As technology quickly advances, there's sure to be at least one critical new platform that you'll be introducing to your organization. You will move into that new technology with either a technology vendor, or a partner.

The selection of a technology company can be an arduous and daunting process. There's no doubt you'll research references, look at work samples, and meet several times before you commit to a contract. So, you can assume with some confidence that this company is professional, has integrity and has been successful in your industry.

But make no mistake that once selected, that relationship will be based on trust. Because only time will tell whether you selected a true partner, or just another vendor.

Lets explore some ways you can better qualify companies and discern between those who will step up to the plate and become true partners and those who will fall by the way side as just another vendor.

1. Experience is just the beginning

A well-selected partner can rely on their previous experience to guide your franchise system in making informed decisions that will strengthen your organization. But that's just the beginning. A partner will do more than just impart best practices in your industry. A partner will care about making you and your entire organization successful. A well-chosen partner will ask probing questions about how they can help take you to the next level, not just complete the project at hand.

A partner will ask lots of questions, looking for ways to push the envelope for you. They will always look beyond the short term, focusing instead on the long term success of your entire organization.

In time a partner will gain the respect and earn the trust of those around them, as they work towards a relationship of loyalty.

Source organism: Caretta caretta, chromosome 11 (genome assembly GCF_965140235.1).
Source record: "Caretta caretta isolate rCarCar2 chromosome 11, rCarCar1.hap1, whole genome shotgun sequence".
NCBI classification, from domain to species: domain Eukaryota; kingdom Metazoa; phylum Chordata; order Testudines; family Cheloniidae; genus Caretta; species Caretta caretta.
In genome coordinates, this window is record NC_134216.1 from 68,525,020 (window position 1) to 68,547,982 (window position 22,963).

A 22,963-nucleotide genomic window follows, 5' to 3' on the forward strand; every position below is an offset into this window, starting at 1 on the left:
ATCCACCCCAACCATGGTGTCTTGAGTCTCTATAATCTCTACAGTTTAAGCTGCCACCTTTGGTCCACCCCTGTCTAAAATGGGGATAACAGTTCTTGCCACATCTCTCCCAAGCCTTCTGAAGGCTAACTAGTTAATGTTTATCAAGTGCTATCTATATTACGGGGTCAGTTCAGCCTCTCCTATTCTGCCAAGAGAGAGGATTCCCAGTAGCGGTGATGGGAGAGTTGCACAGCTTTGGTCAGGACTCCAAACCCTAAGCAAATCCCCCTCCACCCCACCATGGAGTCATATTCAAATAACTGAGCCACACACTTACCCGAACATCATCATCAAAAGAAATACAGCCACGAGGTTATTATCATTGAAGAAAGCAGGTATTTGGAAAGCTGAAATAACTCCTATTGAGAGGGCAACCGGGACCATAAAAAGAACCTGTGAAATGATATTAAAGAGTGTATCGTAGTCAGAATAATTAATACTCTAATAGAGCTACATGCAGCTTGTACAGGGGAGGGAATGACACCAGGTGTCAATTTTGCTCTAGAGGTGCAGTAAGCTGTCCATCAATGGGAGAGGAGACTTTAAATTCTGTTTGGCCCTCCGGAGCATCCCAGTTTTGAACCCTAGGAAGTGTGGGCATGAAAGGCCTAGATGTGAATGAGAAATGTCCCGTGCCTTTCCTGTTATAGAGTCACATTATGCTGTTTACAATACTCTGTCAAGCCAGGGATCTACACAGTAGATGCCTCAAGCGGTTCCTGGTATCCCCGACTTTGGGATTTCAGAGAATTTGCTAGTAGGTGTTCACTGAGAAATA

2. Partnership is a two way street

A relationship based on trust and respect is a two way street. When a partner makes a valuable contribution to your organization, they expect to be recognized and rewarded for it. This type of 'ask' should be expected, as a partner who understands that their 'going above and beyond' is a valuable contribution to your organization should not be shy about wanting to be recognized for their efforts.

Here are some simple questions you should expect from a company that is seeking to be your partner:

1) Do you have a vendor of the year award at your national convention?

2) When we win your loyalty, will you be a reference for us?

A partner expects to win such recognition and making you a loyal customer who's willing to 'shout from the rooftops' about their exemplary service.

3. Communication is the key
One way to discern between a partner and a vendor is by who the company asks to talk to in your organization, ie. who do they want involved in planning meetings, business reviews, etc.?

A vendor wants to meet with the decision maker. A partner wants to meet with everyone, from the franchisees to the managers, directors and 'C' suite. A partner understands that the success of their one project depends on the entire organization and affects the whole.

With this approach to communicating with your organization a partner can gain a clearer understanding not only of what your organization does and needs, but why. And to make the most impact to any organization you must understand the DNA of that company, and why they do what they do. A partner understands this and seeks to understand your DNA at every turn.

Lets face it, in many ways the success of some of your most important initiatives in 2015 may rely on building a relationship with a new partner, or going back to the drawing board with an existing one. The partners you choose will undoubtedly reflect back on you and your integrity, reliability and ultimately your value to your executive team, franchisees and customers.

Building a partnership will require some additional effort by you and your staff, but the potential benefits of the relationship far outweigh the extra time. When you have a great relationship with a partner, they become an extension of your company's team, and this can result in new opportunities, savings, and benefits for your entire organization and franchisees.

In the end, a partner's influence is far reaching, because it's trusted. It's not an opinion; it is advice and insight. It's in this spirit of shared success that you will find the characteristics of a company that shares your values, and will become an invaluable partner.

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